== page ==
Lessons & Units :: The Boy Who Harnessed the Wind 3rd Grade Unit

Read-Aloud Lesson: The Boy Who Harnessed the Wind

Lesson Plan

The Boy Who Harnessed the Wind | 910L

The Boy Who Harnessed the Wind
Learning Goal
Describe the two problems faced by the people in William’s village and what William did to solve these problems.
Duration
TBD
Necessary Materials
Provided:
  1. Detailed lesson plan
  2. Graphic organizer for guided practice
  3. Independent student worksheet

Not Provided:
The Boy Who Harnessed the Wind
 
  1. This lesson is a close reading of the entire text. So it’s important to engage students often, to enhance their learning. Here are two tips:

    •   When you ask the more complex questions from the lesson, ask students to “turn-and-talk” or “buddy-talk” before answering.

    •   Once you are deep into the lesson, instead of asking students every question provided, ask them to share with you what questions they should be asking themselves at that point in the text. This is also a great opportunity to use "turn-and-talk."
       
  2. Suggested teacher language is included in the lesson.

  3. We recommend you read the book once to your students, either the day or morning before teaching the lesson.

  4. This research-based, read-aloud lesson may seem long. Why do students need the lesson to be this way?
 

Part 1: Teacher Modeling and Questioning

 

Write the following student-friendly learning goal on the board, then read the learning goal out loud with the class:

We will describe two problems in this story and what the main character does to solve them.

 
Prepare Students for the Lesson
 
Show students where Malawi is on a map of Africa.
 
Transition Students into the Text
 
Teacher says: Think about what your life would be like without electricity. Now think about what it would be like without any water except what the rain brings. We’re going to read a true story about a place where people lived without electricity and running water.
 
Read the first sentence of page 1 out loud, then stop. The sentence ends with, “...farmers to bed.”
1.
Teacher asks: Where does this story take place?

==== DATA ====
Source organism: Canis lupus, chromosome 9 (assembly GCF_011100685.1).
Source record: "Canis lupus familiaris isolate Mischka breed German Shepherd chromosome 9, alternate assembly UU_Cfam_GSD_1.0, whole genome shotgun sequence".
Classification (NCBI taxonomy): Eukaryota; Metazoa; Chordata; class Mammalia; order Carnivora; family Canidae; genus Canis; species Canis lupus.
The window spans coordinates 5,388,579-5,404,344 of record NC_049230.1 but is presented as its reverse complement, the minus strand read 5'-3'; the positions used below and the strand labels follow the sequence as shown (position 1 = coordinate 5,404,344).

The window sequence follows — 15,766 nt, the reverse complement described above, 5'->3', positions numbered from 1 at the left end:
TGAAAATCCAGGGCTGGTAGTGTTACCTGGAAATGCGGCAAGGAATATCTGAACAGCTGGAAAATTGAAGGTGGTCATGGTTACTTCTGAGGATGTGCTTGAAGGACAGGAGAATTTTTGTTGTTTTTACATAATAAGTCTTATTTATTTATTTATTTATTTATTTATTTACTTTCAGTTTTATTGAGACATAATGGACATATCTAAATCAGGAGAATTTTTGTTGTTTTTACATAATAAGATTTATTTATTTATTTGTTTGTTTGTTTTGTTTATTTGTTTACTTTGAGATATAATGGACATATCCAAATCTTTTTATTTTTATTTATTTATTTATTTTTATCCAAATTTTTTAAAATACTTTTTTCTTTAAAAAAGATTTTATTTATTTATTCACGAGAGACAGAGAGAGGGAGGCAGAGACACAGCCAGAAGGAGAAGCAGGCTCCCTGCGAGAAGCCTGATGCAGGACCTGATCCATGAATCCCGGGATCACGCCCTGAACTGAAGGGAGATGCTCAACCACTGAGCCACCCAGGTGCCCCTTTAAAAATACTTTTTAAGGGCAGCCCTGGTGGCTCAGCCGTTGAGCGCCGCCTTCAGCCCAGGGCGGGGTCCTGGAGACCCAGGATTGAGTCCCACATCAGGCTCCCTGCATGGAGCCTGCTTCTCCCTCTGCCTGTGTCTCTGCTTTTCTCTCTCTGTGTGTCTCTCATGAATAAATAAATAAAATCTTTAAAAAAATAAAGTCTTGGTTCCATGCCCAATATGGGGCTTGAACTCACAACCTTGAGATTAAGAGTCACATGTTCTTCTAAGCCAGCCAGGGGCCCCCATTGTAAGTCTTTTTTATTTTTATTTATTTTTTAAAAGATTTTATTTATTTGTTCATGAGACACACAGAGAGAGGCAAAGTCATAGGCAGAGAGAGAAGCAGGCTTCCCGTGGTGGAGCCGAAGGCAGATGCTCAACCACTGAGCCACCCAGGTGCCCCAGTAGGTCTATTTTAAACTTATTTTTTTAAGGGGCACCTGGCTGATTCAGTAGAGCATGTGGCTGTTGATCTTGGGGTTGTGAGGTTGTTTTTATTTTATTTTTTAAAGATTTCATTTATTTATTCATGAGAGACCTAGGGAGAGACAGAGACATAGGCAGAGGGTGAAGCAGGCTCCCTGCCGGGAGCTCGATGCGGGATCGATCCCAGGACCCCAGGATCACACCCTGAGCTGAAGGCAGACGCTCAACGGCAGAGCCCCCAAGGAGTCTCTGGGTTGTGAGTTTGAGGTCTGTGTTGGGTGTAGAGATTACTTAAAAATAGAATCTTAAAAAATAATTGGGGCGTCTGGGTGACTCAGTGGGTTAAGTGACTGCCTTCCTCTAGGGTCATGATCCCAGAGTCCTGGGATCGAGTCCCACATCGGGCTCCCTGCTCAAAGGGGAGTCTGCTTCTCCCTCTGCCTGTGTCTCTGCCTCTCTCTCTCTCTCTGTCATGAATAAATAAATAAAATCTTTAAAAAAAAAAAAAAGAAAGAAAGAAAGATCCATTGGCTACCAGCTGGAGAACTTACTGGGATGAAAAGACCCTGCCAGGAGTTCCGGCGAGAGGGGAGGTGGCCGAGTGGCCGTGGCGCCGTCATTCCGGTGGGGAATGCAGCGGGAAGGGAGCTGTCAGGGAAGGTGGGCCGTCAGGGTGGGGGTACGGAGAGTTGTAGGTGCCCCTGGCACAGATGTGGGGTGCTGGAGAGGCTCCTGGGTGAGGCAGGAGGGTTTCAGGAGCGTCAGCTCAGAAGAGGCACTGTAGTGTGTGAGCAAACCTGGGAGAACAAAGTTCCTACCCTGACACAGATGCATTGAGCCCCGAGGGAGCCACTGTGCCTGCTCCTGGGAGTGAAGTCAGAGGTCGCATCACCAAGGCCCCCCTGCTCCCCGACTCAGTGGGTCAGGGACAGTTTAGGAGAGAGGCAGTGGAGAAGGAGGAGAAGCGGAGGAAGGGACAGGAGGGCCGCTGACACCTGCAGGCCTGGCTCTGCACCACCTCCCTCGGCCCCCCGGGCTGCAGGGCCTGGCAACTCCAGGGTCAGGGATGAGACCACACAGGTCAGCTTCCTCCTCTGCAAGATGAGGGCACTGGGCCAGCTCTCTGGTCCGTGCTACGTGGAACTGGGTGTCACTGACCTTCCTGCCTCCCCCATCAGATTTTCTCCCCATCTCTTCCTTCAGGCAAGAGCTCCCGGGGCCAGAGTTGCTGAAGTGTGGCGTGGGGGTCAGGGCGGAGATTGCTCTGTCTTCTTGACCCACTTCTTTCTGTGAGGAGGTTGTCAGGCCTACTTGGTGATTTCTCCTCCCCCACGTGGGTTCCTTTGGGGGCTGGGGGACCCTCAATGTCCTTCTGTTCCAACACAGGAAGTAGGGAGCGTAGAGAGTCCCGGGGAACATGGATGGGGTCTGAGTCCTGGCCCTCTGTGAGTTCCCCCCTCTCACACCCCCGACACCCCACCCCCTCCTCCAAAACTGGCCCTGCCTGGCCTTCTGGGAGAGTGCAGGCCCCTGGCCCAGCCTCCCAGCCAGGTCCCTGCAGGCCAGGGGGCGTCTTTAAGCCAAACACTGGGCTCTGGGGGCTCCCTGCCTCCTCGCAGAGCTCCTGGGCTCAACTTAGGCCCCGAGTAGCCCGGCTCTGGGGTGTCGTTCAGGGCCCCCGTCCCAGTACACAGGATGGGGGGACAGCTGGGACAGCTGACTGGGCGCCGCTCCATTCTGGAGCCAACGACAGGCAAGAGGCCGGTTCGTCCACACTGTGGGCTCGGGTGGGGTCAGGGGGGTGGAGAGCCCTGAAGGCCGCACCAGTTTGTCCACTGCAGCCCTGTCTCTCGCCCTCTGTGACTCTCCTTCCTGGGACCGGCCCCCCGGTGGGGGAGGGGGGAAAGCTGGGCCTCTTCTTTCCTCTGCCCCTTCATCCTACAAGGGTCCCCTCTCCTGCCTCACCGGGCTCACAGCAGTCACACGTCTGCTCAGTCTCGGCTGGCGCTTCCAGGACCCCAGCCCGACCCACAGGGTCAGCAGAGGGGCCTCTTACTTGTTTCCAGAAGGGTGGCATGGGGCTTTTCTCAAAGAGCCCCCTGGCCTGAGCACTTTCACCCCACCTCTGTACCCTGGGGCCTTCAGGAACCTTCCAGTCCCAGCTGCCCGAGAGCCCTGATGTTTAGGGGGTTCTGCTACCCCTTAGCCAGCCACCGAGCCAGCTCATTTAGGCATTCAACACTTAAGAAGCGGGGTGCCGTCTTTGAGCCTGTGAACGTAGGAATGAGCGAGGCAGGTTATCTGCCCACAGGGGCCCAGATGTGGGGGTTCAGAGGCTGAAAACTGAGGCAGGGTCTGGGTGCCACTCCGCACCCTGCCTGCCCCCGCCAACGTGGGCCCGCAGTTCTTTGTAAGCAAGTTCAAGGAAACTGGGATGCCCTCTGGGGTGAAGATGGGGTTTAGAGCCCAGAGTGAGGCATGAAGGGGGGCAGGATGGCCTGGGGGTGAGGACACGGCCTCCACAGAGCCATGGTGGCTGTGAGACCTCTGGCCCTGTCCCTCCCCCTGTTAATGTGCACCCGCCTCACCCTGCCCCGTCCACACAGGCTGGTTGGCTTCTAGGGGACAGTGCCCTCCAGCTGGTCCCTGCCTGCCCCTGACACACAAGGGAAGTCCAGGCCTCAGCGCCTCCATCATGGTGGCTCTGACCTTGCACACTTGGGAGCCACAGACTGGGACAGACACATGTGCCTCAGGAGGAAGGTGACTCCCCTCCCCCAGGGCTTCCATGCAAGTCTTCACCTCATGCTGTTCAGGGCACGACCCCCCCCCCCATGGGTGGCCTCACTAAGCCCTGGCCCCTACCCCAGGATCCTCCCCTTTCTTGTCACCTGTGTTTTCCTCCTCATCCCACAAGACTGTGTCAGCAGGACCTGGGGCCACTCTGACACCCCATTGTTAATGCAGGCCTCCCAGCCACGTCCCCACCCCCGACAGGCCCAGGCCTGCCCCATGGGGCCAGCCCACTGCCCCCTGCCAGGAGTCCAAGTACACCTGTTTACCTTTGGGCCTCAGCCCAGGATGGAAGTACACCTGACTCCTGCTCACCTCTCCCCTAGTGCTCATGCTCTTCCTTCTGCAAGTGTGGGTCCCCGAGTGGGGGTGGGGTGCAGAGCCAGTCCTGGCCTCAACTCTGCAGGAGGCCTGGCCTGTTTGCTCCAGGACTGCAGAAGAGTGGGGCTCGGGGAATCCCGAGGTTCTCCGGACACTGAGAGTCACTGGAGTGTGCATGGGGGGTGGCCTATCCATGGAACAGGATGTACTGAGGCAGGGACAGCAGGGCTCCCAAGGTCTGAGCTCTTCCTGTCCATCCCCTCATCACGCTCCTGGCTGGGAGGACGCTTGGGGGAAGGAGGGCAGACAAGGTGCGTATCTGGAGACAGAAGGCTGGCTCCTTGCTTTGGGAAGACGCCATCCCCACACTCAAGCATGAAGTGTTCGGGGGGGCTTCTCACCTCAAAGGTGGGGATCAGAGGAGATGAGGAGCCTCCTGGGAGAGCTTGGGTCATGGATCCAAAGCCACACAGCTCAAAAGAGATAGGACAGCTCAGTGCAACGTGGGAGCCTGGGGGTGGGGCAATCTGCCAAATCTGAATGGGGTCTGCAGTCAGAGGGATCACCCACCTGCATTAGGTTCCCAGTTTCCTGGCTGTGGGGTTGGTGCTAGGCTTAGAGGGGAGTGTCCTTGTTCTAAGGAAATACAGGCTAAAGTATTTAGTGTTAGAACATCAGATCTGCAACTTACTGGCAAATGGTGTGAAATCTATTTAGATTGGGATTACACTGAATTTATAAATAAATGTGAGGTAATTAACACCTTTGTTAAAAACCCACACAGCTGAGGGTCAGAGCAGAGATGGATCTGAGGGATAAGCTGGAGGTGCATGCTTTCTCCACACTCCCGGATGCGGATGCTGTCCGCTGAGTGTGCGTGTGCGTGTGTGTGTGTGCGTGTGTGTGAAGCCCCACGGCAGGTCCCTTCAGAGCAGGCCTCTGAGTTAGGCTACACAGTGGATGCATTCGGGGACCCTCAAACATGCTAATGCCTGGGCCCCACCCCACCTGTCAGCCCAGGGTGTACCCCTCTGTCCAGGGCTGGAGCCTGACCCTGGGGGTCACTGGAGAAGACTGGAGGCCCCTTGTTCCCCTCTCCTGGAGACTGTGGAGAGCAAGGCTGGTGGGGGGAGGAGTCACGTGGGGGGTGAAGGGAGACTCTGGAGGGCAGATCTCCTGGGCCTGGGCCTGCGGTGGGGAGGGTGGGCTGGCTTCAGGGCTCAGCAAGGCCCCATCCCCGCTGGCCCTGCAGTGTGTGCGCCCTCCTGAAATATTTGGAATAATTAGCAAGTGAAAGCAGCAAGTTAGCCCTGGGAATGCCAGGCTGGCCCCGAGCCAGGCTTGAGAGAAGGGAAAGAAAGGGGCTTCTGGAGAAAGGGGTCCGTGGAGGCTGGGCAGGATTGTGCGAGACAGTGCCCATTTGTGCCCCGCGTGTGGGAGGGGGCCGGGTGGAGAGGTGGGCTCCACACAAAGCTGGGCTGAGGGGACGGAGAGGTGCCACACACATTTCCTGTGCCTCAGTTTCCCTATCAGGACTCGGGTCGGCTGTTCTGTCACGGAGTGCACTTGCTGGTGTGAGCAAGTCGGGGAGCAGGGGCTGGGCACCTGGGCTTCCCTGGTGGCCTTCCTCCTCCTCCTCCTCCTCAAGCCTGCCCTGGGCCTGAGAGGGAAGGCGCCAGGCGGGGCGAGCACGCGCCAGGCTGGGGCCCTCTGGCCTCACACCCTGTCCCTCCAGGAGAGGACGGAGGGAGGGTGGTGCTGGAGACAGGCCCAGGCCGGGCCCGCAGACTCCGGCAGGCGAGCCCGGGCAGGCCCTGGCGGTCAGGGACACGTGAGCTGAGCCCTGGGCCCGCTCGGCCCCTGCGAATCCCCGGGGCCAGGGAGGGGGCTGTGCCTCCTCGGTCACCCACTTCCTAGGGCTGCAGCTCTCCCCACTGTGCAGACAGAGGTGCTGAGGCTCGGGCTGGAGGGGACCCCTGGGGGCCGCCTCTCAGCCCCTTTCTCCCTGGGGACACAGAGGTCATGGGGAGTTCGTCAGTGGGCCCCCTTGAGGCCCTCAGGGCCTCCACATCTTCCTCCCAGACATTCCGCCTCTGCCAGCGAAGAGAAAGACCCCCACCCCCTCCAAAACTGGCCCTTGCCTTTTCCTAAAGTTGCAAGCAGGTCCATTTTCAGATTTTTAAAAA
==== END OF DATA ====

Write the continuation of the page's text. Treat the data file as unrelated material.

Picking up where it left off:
Students answer: Answers may vary. Elicit both “a small village” and “Malawi” before moving on.
  • This story takes place in a small village.
  • This story takes place in Malawi.
  • This story takes place in a small village in Malawi.
2.
Teacher says: The book has already given us some important information about this small village in Malawi. One thing the book tells us is that the people in the village had no money for lights.
3.
Teacher asks: The book also tells us about nightfall in the village. What does it tell us about nightfall there?
 
Students answer (make sure both responses are given before moving on):
  • Nightfall came quickly.
  • Nightfall hurried poor farmers to bed.
4.
Teacher says (models thinking): Now let’s put together some of the things we just learned. I wonder whether there is a connection between the people not having money for lights and nightfall coming quickly and hurrying farmers to bed. If the people in the village had no light except from the sun, that would explain why nightfall came quickly and hurried farmers to bed. They would not have had lamps or light bulbs around them to see by after dark.
 
Finish reading page 1 out loud and continue through the end of page 7. Page 7 ends with, “...Malawi began to starve.”
5.
Teacher says: Maize [pronounced “maze”]. That word is important to this story but may be unfamiliar to many of us. Let’s see if we can figure out what “maize” means by rereading one of the sentences where it appears. As you listen, think about how the word “maize” connects to the words around it.
6.
Teacher asks: “Without water, the sun rose angry each morning and scorched the fields, turning the maize into dust.” What happened to the maize without water?
 
Students answer: It turned into dust.
Read more
7.